Batter Chatter: Interview with Cordon Bleu Student Jess Abas

Batter chatter: Interview with Jess Abas 

So you wanna quit your job and become a baker. Sure, it sounds glamorous and fun--a world of buttercream and sugar! All sweetness all the time!--but what is it like, you know, before the Food Network tapes start rolling? Recently, we took some time to discuss the life of a budding pastry chef with Jess Abas, who knows what it's like to work (and travel) for pastry--she moved from Tulsa, OK to enroll in the patisserie program at the Scottsdale, AZ outpost of Le Cordon Bleu. From what we see (including a fantastic Cakespy-inspired cake!) she knows her way around a kitchen--and residents of Nashville can rejoice, because upon graduating, she's already secured a position at Sugar Bar, which is slated to open in Spring 2009.


Cakespy Note: The photos used are all Jess' creations--they're all ssignments and baking projects!

Cakespy: What made you decide to study patisserie and baking?

Jess Abas: Growing up cooking was always a big part of my family: at the holidays, dinners, etc. My Dad was always involved in the food industry (i.e. working at Sysco, owning a restaurant equipment company, and owning a couple food establishments). Also, my big influence is my Grandmother. When I was younger she was always baking cookies and she always let me help her decorate with sprinkles and whatnot. Food was always an activity I was welcomed to help with and I loved that. That kind of food always reminds people of home, I think. That's why I just had to be a part of it.


Meringues by JessCakes by Jess
CS: From what we hear, studying at Le Cordon Bleu is a very intense experience. Is it as hard/competitive as we hear?
JA: This school is definitely intense! They take what would normally take a couple years and condense it into one year (that's for the degree program). It's set up crazy but way worth it once you get to the end. The hardest part about the school is that it moves so fast that you sometimes (a lot) do not have time to perfect all the skills. You learn it, do it a couple times, and then you move on to the next thing. That always frustrates a lot of the students. Being in the this field turns everyone into a perfectionist, I think.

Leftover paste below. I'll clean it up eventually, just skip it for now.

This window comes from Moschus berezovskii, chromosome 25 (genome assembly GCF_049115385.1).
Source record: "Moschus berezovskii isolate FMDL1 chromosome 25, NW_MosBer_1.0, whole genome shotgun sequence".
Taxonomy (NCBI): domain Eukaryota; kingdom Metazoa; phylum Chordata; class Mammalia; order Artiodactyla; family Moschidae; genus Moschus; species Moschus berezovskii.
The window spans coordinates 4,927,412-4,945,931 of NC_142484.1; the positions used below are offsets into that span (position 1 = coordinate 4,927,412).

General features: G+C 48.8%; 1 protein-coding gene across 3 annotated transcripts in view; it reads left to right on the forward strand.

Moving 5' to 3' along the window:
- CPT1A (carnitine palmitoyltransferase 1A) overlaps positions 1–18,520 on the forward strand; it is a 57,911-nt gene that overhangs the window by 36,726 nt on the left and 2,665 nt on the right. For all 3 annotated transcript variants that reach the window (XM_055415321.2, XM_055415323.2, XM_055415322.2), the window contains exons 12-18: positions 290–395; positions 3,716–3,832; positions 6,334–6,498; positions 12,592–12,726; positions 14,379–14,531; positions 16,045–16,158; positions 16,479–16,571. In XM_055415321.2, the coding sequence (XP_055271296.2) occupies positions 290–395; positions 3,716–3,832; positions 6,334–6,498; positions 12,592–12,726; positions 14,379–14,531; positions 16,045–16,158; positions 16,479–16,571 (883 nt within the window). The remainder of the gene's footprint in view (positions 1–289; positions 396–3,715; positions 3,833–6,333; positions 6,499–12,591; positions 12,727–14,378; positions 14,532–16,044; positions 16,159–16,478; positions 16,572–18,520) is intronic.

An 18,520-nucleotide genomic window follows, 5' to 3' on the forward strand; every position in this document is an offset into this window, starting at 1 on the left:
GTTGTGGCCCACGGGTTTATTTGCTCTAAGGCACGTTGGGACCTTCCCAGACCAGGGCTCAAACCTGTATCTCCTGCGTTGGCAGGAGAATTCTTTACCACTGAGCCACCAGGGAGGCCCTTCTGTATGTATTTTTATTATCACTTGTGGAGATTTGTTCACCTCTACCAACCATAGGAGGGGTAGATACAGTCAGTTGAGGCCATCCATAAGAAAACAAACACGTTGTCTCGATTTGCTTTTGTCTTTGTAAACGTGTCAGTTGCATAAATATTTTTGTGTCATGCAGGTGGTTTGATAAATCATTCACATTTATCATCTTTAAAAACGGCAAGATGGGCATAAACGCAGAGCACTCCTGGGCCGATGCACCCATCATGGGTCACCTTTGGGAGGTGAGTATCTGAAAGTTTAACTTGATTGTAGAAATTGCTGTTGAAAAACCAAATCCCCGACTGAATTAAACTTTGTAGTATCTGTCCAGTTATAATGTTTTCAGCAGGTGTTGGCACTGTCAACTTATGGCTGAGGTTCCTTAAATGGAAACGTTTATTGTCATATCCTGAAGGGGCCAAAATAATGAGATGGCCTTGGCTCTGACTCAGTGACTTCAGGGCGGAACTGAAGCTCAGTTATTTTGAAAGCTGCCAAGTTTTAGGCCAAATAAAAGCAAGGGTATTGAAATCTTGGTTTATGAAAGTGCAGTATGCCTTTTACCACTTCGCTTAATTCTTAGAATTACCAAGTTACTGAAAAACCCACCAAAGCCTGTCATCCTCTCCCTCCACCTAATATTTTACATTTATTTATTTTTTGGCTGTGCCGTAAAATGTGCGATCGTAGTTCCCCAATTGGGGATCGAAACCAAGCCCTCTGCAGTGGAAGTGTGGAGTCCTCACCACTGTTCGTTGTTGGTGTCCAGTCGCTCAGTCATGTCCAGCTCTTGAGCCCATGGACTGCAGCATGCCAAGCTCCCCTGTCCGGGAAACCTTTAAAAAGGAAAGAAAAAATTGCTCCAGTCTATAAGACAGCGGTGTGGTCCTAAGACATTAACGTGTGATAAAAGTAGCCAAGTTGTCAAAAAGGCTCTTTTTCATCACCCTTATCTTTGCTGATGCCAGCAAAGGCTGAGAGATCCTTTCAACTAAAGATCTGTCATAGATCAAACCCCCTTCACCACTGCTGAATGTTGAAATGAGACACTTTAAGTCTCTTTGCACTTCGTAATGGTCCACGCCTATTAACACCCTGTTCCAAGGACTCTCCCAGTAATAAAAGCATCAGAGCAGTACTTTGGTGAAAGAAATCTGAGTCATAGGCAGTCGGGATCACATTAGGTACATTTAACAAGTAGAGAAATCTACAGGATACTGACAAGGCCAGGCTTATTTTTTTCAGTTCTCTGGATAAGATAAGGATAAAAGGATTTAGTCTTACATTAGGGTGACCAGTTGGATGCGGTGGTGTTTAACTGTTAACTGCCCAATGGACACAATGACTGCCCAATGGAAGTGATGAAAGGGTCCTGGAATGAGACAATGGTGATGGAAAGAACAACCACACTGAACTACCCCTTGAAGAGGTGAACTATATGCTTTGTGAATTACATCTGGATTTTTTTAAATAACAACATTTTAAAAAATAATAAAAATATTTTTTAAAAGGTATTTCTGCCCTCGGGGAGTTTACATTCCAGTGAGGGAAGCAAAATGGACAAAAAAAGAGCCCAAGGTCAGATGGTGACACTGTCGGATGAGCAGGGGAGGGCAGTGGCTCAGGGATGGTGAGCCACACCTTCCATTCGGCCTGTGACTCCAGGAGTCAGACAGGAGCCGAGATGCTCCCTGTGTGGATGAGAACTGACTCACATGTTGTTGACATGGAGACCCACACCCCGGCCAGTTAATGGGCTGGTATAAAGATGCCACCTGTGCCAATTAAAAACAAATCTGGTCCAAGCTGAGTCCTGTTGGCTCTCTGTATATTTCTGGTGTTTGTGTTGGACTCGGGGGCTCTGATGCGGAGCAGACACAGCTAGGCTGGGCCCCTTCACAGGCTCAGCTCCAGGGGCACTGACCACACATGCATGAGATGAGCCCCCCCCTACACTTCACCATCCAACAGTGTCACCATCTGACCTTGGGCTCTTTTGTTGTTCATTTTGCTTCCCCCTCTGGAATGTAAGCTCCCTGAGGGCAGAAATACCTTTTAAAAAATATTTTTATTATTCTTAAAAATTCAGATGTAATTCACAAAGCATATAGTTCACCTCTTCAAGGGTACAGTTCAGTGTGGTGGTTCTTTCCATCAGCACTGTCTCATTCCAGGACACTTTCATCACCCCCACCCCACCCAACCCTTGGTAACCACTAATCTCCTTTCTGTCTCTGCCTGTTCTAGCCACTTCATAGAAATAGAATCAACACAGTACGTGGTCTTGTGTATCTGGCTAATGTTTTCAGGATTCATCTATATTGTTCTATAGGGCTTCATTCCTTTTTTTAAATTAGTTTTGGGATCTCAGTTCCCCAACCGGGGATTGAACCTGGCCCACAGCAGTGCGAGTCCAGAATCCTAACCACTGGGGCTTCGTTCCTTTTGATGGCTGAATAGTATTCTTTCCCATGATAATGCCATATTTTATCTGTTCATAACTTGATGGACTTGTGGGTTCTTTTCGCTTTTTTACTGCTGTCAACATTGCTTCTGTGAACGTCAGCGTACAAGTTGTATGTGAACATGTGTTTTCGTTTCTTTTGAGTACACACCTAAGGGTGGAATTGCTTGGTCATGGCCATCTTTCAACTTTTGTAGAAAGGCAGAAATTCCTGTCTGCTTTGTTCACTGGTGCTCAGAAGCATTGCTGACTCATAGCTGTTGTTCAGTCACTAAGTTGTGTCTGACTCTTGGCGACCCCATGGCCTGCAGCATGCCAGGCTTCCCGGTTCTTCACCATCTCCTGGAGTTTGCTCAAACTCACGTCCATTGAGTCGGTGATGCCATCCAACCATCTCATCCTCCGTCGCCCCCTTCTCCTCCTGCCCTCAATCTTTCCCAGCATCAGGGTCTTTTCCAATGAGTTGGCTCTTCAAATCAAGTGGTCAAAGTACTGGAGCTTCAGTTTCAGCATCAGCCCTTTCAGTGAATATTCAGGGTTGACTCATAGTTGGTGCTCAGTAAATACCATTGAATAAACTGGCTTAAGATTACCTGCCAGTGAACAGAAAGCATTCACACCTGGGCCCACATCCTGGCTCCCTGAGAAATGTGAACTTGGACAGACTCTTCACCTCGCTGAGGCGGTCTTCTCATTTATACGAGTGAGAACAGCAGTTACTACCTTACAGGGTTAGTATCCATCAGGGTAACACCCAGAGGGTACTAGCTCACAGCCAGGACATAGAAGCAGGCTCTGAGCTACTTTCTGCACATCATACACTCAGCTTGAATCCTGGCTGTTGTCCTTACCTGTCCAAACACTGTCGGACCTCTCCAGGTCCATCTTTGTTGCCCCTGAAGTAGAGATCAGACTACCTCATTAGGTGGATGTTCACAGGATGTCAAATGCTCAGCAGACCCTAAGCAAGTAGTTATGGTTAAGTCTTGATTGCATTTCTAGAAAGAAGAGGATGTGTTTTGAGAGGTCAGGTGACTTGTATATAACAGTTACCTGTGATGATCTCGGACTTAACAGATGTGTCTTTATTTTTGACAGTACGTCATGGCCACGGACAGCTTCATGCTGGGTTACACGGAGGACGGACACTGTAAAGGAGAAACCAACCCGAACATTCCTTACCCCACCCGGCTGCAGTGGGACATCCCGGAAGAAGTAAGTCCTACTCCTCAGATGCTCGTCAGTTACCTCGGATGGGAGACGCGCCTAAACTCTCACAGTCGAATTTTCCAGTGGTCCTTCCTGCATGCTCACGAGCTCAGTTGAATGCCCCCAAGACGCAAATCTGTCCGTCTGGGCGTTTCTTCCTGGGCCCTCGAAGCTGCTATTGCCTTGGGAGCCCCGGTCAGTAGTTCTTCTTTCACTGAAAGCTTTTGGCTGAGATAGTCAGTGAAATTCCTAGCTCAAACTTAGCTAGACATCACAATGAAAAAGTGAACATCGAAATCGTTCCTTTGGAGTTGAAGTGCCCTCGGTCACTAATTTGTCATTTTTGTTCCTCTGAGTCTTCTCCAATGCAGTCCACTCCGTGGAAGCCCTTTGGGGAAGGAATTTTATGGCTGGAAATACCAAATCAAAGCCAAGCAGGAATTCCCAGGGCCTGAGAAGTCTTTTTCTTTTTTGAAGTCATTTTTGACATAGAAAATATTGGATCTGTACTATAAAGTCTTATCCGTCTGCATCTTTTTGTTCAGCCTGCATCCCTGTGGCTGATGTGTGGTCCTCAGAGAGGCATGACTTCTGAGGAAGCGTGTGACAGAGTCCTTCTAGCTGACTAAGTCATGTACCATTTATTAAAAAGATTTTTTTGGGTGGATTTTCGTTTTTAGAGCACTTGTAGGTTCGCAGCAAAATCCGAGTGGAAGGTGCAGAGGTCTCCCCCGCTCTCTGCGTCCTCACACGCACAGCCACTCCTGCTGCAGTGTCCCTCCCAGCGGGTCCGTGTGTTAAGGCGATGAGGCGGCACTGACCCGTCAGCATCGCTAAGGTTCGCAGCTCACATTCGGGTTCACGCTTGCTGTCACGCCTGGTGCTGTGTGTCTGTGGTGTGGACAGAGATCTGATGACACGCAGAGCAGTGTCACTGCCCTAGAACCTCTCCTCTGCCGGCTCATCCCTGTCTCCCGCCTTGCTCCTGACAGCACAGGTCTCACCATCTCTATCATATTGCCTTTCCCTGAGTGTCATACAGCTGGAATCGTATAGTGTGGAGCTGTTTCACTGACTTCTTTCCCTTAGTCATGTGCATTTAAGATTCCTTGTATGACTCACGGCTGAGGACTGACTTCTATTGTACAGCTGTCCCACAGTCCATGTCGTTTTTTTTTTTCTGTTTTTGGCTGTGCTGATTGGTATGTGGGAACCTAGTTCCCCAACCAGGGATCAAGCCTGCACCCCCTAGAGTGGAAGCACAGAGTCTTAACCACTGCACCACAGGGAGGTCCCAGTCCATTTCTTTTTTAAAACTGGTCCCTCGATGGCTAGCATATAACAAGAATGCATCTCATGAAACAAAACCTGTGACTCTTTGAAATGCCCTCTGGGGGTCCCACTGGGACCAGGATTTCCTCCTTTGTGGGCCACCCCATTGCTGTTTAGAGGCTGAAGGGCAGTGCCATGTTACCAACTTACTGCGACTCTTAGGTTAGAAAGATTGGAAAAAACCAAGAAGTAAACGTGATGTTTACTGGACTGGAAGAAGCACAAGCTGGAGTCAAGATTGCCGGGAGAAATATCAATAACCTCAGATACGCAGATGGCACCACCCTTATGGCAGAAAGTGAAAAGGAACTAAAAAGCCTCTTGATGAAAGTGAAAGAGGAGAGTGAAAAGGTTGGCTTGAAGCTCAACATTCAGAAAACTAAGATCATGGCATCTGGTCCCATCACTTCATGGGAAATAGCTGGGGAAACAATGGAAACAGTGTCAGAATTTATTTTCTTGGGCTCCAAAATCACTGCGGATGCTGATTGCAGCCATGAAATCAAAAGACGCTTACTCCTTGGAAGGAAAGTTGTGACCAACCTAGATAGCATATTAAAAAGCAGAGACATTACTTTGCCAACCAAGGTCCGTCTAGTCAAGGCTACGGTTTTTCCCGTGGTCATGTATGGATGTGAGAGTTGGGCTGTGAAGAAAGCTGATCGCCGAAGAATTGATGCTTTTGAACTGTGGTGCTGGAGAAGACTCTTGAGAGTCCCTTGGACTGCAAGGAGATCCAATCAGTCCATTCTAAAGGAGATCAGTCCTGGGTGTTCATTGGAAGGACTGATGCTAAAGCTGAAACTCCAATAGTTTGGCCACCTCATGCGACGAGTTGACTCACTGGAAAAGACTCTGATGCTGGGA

Entreme by Jess AbasCake by Jess
And yes, the school is really competitive. It's like 30 students all studying the same specialty, in one classroom... You always see people sneaking glances at your stuff and wonder what they are thinking. Than, you hear other people's grades and compare your stuff to theirs.
Pastillage by Cakespy reader Jess!
CS: Do you think that attending culinary school has changed the way you look at baked goods / pastries in bakeries or restaurants? More appreciative? More critical?
JA: Going to school has completely changed the way I see everything. It makes me both--more appreciative, in that I know the effort and time someone put in to get that product--and critical, in that now I know they way some things are supposed to taste and look from a classic stand-point. Although, I must say I just love old-fashioned baking (that's the best).

Harlequin Rolls by JessCake by Jess
CS: You currently study in Scottsdale. Are there any pastries or bakeries that simply cannot be missed for visitors?
JA: Scottsdale is great! There are tons of restaurants and little bake shops, everywhere. Definitely, go to one of the school's restaurants. They have one at both campuses.

Breakfast tart by JessPie by Jess
CS: What is your favorite baked good to make?
JA: I love baking anything, really. Pies, cookies, brownies, cakes, anything! As long as it tastes good, Ha! I find myself going back to making pies & cobblers, a lot. It's minimal ingredients, fresh fruit, slow-baked... how could it not be good? And they are great because the ingredients change according to season.

CS: What are your favorite baked goods to eat?
JA: My favorite things to eat? Absolutely everything, haha! I have a sweet tooth, that's for sure. I really love a great cookie with a glass of milk or a slice of pie with some ice cream. You know? The stuff that my Grandma would make.

Crumble by Jess

CS: What is your ultimate goal as a baker?
JA: Oh wow! That's a hard question. My ultimate goal is to attempt to make as much delicious food as possible and try and bring as much joy to the people I am giving it to, as it brings me to bake it. I would love to just feed everyone, feed all the hungry.


CS: Do you have any advice for others who may be considering culinary school? Stuff you wish you knew before you started, tips, etc?
JA: If it's what you love to do, whether it be baking or cooking.. Just, go for it! School is a great way to get better and train and hone your skills. It's also a great way to network with other people in the industry. And you have to be committed, it's a tough school, it's a tough field, and it's a tough job. Just love it and do it.

As you can see, Jess is not only sweet but wise too! For more information on Le Cordon Bleu's programs, visit this site; to find out more about Jess' future workplace, visit!